Hi. Barb here.
I’ve just returned from a month in Key West where I am a deep devotee of The Key West Citizen, the wonderful daily newspaper. My favorite page is Page 2, which contains the Crime Report as well as the “feedback” from local citizens (Perpetual issue: Is there too much nudity at Fantasy Fest, Key West’s annual pre-Halloween celebration? Deeply held opinions on all sides.)
When Vicki Doudera was visiting I was able to illustrate why I love Page 2’s Crime Report. In that day’s story, Ms. Dulcinea dePoo was arrested for shoplifting at several stores on Duval Street. Ms. dePoo, who gave her professions as “artist,” at first claimed someone else had put the goods in her bag. Then she claimed she had an arrangement with one of the store managers who allowed her to shoplift, but they were fighting that day, so instead the manager called the cops.
My main reaction to this story was, “Damn, why have I never named a character ‘Dulcinea dePoo?'” Because is that not the best name ever?
For more than a week, I was completely captured by the drama of another Page 2 feature–This Day in History. Here’s how it unfolded.
Fifty Years Ago Today, January 13, 1964
This item was buried in among the bullet points about blockades of Cuban fishing boats and Cuban refugees burning Castro in effigy.
Betty Fernandez, 32, was on trial for second degree murder in Criminal Court. Fernandez was charged with the knife murder of her husband, Armando.
Hmm, a sad story no doubt, but not all that interesting.
Then the next day came this little gem.
Fifty Years Ago Today, January 14, 1964
The trial of Betty Fernandez for the murder of her husband was in its second day. Caridad Gomez was the key witness because Fernandez allegedly stabbed her husband in the heart in Gomez’s apartment in March 1963.
Ah-ha! It becomes clearer. Betty Fernandez stabbed her husband in the apartment of another woman. We can all imagine how this played out.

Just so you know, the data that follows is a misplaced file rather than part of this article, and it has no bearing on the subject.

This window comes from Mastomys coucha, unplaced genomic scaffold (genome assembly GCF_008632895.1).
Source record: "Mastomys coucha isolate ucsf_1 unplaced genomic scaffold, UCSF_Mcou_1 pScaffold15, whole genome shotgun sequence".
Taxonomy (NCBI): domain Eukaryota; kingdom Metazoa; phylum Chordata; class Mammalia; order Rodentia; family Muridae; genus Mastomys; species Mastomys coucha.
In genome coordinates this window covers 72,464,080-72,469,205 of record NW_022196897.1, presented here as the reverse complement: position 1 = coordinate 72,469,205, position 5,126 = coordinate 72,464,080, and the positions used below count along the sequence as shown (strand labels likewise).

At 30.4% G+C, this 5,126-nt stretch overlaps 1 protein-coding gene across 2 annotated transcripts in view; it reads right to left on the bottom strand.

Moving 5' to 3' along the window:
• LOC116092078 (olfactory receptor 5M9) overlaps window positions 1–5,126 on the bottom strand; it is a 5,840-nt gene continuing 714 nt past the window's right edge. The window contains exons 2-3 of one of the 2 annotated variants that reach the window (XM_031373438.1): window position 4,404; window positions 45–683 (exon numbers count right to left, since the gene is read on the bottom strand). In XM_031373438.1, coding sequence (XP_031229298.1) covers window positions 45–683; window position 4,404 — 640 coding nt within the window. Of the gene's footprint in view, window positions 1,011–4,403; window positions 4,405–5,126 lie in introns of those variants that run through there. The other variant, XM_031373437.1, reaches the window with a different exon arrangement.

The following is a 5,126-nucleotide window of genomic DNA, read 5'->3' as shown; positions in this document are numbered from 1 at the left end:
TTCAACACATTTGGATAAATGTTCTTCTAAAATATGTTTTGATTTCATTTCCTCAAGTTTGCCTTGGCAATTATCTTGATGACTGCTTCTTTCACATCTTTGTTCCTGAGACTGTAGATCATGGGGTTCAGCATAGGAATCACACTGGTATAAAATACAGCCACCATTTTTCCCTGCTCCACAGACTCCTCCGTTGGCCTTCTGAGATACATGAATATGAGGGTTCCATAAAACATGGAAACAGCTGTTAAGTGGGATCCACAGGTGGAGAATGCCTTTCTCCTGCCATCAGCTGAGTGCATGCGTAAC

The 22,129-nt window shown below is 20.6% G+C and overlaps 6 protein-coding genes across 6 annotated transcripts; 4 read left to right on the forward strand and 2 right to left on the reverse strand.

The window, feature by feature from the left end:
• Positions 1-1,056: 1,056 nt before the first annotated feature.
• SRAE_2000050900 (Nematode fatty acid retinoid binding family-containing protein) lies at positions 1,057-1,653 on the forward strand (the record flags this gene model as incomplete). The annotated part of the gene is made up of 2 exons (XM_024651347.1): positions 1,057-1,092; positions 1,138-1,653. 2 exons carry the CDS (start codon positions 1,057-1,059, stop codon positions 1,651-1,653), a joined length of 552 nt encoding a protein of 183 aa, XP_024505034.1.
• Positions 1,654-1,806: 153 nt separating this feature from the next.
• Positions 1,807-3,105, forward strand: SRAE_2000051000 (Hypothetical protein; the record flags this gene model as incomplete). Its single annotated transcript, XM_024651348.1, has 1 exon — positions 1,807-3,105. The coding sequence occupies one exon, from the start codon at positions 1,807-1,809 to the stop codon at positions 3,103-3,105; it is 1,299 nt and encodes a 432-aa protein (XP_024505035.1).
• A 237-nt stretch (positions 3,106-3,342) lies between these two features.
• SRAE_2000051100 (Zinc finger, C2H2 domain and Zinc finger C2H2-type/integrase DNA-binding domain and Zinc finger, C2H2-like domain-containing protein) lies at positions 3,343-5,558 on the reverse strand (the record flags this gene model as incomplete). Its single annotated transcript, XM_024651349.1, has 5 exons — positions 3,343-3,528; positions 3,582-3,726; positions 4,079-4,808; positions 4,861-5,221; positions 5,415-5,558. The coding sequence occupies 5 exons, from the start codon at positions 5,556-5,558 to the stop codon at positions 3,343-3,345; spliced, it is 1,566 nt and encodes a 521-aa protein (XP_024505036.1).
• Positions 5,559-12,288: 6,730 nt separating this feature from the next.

Then, two days later:
Fifty Years Ago Today, January 16, 1964
Mrs. Betty Fernandez took the stand and testified for 2 hours and 47 minutes to give her account of the events that led to her plunging a knife in the heart of her husband.
Betty takes the stand! Was that more the norm 50 years ago, or did her defense attorney think she had a particularly compelling story to tell?
Fifty Years Ago Today, January 17, 1964
The jury found Mrs. Betty Fernandez not guilty in the death of her husband, who she stabbed in the heart because she was trying to attack his girlfriend and stabbed him by accident.
Betty gets off! The jury believes her. Killing her husband was accidental–she actually meant to harm his girlfriend. This makes me wonder about the testimony of Caridad Gomez. She must have been a witness for the prosecution. Did she somehow make the jury sympathetic to Betty? Did the jury want to kill Caridad, too?
At this point, I figured the story was over. But wait–there’s more!
Fifty Years Ago Today, January 18, 1964
Mrs. Betty Fernandez, who was acquitted in the murder of her husband, was entitled to a share of his estate.
Well, I guess she would be, if she was innocent, right?
Fifty Years Ago Today, January 20, 1964
The Cadillac owned by Mrs. Betty Fernandez, who was acquitted of the murder of her husband, was destroyed by fire.
That can’t be a coincidence! Someone is very angry that Betty is inheriting her husband’s property. But who? Friends of Caridad Gomez who think she should have inherited? Armando’s family, angry that the person responsible for his death is getting the estate? Or is there just general town disgruntlement with the verdict which is being played out as vandalism? Also, though Betty is just 32, her husband owns a Cadillac. Were they weathy? I am dying to know.
Fifty Years Ago Today, January 21, 1964
Court records show that taxpayers paid nearly $2,000 for the trial of Mrs. Betty Fernandez, who was acquitted in the murder of her husband.
I’m not sure what the point of this was. That Betty should never have been subjected to prosecution, since she was innocent? Or, just another reason for the local citizenry to be riled up against this woman who has apparently gotten away with murder.
But alas, the final note about Betty’s travails is this.
Fifty Years Ago Today, January 22, 1964
Mrs. Betty Fernandez, who was acquitted in the murder of her husband, was being terrorized by anonymous phone calls.
And that is it. I’m intrigued by what happened to poor Betty after that, but the trail grows cold. But then, isn’t that what writing fiction is all about–filling in those blanks?